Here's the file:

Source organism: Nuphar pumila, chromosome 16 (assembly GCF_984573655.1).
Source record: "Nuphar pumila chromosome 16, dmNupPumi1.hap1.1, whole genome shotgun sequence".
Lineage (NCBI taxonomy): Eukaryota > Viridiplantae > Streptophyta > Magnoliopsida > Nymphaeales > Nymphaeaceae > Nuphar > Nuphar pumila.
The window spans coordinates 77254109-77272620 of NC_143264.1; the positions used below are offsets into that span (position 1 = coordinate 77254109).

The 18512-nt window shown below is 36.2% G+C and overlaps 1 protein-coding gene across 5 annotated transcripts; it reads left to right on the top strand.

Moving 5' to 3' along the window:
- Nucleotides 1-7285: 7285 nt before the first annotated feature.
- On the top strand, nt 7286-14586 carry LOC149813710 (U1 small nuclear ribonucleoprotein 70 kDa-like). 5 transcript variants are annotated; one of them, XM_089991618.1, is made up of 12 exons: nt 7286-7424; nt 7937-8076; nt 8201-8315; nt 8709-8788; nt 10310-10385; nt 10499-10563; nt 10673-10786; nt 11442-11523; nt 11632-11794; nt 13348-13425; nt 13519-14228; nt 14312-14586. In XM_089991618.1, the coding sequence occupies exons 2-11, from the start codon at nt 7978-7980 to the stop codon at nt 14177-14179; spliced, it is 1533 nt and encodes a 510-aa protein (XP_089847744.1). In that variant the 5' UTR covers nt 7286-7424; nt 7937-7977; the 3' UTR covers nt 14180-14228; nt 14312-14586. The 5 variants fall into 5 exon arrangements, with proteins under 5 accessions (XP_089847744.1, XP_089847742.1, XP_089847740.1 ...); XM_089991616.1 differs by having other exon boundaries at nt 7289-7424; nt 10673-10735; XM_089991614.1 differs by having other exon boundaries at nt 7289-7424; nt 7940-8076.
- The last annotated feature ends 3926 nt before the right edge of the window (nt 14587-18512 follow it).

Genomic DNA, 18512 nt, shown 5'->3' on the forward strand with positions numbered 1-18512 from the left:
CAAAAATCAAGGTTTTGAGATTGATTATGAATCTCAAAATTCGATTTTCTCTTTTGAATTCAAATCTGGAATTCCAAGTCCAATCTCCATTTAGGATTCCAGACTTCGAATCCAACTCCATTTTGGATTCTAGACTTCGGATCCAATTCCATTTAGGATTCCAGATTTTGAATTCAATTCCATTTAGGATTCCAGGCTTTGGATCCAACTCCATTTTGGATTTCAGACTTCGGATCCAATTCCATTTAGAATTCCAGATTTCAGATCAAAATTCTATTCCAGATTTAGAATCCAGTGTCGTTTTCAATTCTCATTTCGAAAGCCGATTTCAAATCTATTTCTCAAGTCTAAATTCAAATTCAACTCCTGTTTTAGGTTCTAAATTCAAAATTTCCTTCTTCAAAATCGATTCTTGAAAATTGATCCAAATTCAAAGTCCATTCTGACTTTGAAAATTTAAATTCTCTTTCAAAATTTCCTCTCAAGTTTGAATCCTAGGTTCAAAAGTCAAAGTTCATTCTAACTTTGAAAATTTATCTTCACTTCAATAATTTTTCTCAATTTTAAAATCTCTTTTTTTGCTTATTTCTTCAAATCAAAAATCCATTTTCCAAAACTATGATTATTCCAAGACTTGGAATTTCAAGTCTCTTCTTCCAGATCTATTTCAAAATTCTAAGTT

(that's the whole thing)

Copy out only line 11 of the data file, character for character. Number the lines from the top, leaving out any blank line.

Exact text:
CAAAAATCAAGGTTTTGAGATTGATTATGAATCTCAAAATTCGATTTTCTCTTTTGAATTCAAATCTGGAATTCCAAGTCCAATCTCCATTTAGGATTCCAGACTTCGAATCCAACTCCATTTTGGATTCTAGACTTCGGATCCAATTCCATTTAGGATTCCAGATTTTGAATTCAATTCCATTTAGGATTCCAGGCTTTGGATCCAACTCCATTTTGGATTTCAGACTTCGGATCCAATTCCATTTAGAATTCCAGATTTCAGATCAAAATTCTATTCCAGATTTAGAATCCAGTGTCGTTTTCAATTCTCATTTCGAAAGCCGATTTCAAATCTATTTCTCAAGTCTAAATTCAAATTCAACTCCTGTTTTAGGTTCTAAATTCAAAATTTCCTTCTTCAAAATCGATTCTTGAAAATTGATCCAAATTCAAAGTCCATTCTGACTTTGAAAATTTAAATTCTCTTTCAAAATTTCCTCTCAAGTTTGAATCCTAGGTTCAAAAGTCAAAGTTCATTCTAACTTTGAAAATTTATCTTCACTTCAATAATTTTTCTCAATTTTAAAATCTCTTTTTTTGCTTATTTCTTCAAATCAAAAATCCATTTTCCAAAACTATGATTATTCCAAGACTTGGAATTTCAAGTCTCTTCTTCCAGATCTATTTCAAAATTCTAAGTT